FIG. 1 depicts functional block diagrams of virtualized computer systems in which one or more embodiments of the invention may be practiced.
FIG. 2 is a block diagram depicting one embodiment of a homogeneous record and replay platform.
FIG. 3 is a flow chart depicting an embodiment of a method for recording and replaying execution behavior on a homogeneous record and replay platform.
FIG. 4 is a block diagram depicting one embodiment of a heterogenous record and replay platform.
FIG. 5 is a flow chart depicting an embodiment of a method for recording and replaying execution behavior on a heterogeneous record and replay platform.
FIG. 6 is a schematic diagram of dynamic analysis platforms according to one or more embodiments of the invention.
FIG. 7 is a block diagram depicting one embodiment of a heterogeneous record and replay platform using a relog file to improve performance.
FIGS. 8A and 8B are flow charts depicting an embodiment of a method for recording and replaying execution behavior on a heterogeneous record and replay platform using a relog file to improve performance.
FIG. 9A is a flow chart of an embodiment of a method for synchronizing a record and replay platform.
FIG. 9B is a flow chart of an embodiment of another method for synchronizing a record and replay platform.
FIG. 10A is a flow chart of an embodiment of a method for accelerating replay on an analysis platform.
A. Virtualization Platform Architecture
FIG. 10B is a flow chart of an embodiment of another method for accelerating replay on an analysis platform.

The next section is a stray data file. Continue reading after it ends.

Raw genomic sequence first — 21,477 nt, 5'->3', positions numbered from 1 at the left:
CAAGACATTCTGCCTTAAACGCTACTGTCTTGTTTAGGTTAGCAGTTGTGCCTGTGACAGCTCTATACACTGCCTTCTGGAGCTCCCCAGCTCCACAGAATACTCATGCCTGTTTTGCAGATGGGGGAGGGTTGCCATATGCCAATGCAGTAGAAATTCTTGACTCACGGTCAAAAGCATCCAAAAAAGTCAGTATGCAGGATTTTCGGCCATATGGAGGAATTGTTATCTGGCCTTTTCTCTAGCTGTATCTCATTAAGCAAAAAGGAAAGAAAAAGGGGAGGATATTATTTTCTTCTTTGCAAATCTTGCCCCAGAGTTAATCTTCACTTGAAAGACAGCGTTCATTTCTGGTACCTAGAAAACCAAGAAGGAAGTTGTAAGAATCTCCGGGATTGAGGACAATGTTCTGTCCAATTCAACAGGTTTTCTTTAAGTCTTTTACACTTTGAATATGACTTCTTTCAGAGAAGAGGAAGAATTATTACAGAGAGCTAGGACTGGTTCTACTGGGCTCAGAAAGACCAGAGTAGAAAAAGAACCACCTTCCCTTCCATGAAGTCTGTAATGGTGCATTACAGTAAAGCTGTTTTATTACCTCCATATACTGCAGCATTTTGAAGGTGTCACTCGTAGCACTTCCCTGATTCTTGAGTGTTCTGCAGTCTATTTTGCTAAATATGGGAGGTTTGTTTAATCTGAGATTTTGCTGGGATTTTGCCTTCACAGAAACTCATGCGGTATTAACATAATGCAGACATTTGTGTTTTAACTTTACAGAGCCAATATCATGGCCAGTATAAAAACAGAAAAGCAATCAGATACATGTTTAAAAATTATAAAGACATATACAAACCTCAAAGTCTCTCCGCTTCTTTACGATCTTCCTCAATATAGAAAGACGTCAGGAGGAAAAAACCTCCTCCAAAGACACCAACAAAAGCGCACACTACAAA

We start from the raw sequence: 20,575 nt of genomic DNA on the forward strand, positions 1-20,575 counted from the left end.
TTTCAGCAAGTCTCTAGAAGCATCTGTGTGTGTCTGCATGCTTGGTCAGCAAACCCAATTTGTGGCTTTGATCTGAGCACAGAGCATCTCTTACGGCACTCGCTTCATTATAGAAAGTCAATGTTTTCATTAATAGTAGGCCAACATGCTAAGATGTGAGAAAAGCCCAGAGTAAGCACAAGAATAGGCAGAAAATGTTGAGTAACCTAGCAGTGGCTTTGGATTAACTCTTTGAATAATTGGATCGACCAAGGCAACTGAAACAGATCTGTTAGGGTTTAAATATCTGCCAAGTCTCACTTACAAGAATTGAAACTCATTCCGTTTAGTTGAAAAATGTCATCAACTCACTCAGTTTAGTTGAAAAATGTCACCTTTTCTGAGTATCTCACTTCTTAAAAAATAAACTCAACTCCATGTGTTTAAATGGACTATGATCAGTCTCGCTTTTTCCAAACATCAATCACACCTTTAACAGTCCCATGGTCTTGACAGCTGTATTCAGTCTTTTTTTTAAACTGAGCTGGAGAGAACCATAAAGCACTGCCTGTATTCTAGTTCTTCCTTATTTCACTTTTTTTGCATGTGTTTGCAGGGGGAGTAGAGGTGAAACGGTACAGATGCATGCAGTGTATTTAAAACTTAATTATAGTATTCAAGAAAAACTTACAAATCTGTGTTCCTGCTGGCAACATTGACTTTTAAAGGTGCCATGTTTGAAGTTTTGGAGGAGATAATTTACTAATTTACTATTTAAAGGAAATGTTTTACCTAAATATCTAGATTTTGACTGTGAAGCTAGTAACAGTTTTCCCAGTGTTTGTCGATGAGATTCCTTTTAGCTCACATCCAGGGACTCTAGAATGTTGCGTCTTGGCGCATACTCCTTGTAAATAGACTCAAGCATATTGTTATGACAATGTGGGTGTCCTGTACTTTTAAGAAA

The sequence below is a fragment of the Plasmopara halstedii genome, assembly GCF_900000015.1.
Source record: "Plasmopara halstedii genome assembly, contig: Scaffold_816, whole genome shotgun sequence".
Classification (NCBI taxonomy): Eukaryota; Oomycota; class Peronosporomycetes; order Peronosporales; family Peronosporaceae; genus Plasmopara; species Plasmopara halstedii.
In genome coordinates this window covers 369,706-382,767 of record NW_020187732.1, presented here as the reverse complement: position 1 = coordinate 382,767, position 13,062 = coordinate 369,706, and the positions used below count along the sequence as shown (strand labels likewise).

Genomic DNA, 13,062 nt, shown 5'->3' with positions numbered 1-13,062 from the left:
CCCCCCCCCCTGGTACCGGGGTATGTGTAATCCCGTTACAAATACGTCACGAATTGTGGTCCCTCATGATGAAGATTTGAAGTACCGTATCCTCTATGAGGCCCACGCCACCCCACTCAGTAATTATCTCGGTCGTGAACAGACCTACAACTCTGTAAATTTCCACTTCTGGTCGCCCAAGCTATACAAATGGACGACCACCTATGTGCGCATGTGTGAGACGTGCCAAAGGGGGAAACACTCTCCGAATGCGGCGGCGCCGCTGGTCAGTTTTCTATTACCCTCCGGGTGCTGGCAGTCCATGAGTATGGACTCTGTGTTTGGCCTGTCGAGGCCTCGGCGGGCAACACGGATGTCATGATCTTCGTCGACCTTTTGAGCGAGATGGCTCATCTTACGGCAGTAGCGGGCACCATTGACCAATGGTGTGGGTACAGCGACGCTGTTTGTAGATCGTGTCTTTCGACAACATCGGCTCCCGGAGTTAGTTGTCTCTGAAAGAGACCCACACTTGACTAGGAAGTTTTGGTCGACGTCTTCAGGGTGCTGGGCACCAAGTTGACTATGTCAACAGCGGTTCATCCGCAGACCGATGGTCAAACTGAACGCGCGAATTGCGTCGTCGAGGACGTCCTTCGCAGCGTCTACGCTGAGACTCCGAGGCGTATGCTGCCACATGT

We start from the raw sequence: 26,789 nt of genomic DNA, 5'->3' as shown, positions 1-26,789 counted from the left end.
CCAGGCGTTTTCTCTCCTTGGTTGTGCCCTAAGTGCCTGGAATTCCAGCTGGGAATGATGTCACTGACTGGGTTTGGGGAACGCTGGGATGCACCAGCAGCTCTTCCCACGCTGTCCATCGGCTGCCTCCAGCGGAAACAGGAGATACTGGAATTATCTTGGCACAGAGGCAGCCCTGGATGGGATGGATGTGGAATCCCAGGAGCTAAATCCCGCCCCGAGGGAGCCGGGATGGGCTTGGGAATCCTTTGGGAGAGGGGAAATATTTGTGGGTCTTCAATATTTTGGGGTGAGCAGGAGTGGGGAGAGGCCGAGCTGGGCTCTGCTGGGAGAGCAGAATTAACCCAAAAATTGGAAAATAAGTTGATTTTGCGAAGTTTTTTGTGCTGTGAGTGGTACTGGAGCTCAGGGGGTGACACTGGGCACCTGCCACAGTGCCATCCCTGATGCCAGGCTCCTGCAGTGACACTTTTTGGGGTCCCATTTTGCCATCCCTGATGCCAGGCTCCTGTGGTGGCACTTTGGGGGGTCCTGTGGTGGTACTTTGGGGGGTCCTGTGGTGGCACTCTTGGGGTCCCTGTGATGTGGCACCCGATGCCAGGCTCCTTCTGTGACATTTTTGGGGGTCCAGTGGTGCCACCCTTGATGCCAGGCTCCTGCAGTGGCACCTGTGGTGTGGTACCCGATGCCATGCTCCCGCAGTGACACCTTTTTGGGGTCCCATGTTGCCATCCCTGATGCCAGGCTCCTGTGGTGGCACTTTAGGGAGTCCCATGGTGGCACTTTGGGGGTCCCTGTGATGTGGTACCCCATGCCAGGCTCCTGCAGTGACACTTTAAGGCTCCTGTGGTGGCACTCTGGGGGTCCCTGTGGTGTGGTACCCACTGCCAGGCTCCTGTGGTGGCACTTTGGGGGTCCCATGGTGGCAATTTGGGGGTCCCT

FIG. 1 depicts functional block diagrams of virtualized computer systems in which one or more embodiments of the invention may be practiced. Computer system 100 may be constructed on a typical desktop or laptop hardware platform 102 such as an x86 architecture platform. Such a hardware platform may include CPU 104, RAM 106, network card 108, hard drive 110 and other I/O devices such as a mouse and a keyboard (not shown in FIG. 1). Host operating system 112 such as Microsoft Windows, Linux or NetWare runs on top of hardware platform 102. Virtualization software layer 114 is installed on top of host operating system 112 and provides a virtual machine execution space 116 within which multiple virtual machines (VMs) 118 1-118 N may be concurrently instantiated and executed. In particular, virtualization layer 114 maps physical resources of hardware platform 102 (e.g., CPU 104, RAM 106, network card 108, hard drive 110, mouse, keyboard, etc.) to “virtual” resources of each virtual machine 118 1-118 N, such that each virtual machine 118 1-118 N has its own virtual hardware platform 120 with its own emulated CPU 122, RAM 124, network card 126, hard drive 128 and other emulated I/O devices. For example, virtual hardware platform 120 may function as the equivalent of a standard x86 hardware architecture such that any x86 supported operating system such as Microsoft Windows, Linux, Solaris x86, NetWare, FreeBSD, etc. may be installed as guest operating system 130 to execute applications 132 for an instantiated virtual machine such as 118 1. As part of virtualization layer 114, virtual machine monitors (VMM) 134 A-134 N implement virtual system support needed to coordinate operation between host operating system 112 and its corresponding virtual machines 118 1-118 N. An example of software implementing virtualization layer 114 for a desktop or laptop hardware platform 102 is VMware Workstation 6™ which is available from VMware™ Inc. of Palo Alto, Calif.